On Saturday, the New York Times reported that 89,000 U.S. retailer jobs have been lost since October, due in large part because of rapid gains in online sales.
The massive layoffs come at time when official unemployment numbers are low and the economy is post-recovery. In March, U.S. retailers cut around 30,000 jobs for the second consecutive month, highlighting what could be a dramatic shift for the industry.
With roughly one in ten Americans working in retail, according to the latest comprehensive statistics by the Bureau of Labor Statistics (BLS), the industry represents one of the United States’ largest in terms of employment. If the trend continues, it is unclear what the political and social fallout would be.
As Politico White House reporter Matthew Nussbaum pointed out in the above tweet (responding to the Times piece) the retail industry doesn't get a lot of political attention. During his presidential campaign, then-candidate Donald Trump held up coal mining and manufacturing as endangered jobs that needed revitalization. The retail industry — again, according to the BLS — employs more Americans than the manufacturing and mining industries combined.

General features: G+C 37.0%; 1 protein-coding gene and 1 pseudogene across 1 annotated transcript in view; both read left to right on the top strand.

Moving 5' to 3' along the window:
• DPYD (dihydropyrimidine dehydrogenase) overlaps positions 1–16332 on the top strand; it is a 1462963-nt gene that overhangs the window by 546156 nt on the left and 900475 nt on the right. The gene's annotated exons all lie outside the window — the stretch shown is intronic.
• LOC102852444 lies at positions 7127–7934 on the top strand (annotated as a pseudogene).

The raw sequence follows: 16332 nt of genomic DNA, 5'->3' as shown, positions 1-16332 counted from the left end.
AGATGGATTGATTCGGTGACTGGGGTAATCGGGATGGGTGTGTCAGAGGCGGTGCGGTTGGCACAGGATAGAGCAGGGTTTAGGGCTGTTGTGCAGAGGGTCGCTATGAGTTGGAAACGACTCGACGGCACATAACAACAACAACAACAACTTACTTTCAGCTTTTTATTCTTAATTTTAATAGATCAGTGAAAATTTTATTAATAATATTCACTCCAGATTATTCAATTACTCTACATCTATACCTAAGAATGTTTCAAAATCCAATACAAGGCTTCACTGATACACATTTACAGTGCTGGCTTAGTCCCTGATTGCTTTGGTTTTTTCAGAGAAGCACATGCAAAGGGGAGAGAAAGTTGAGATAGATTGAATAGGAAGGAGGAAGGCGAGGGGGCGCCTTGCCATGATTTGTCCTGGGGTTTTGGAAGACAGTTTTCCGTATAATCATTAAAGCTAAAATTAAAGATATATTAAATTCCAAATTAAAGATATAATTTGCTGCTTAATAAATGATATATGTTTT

Slate chief political correspondent Jamelle Bouie argued on Twitter that this lack of concern was due to the fact that many of these jobs are held by women and people of color, including women of color. In department stores, for example, women make up nearly 60 percent of the industry while people of color make up more than 41 percent of it, according to the BLS.
“The political salience of an industry is tied to how that particular kind of work is raced and gendered,” Bouie said in one tweet.
This year has already seen a decline in the retail industry. Macy’s, the nation’s largest department store chain, announced in January that they would be cutting 10,000 jobs and closing 100 stores amid slow sales. Earlier this month, Payless announced that it would be closing 400 stores and declaring bankruptcy.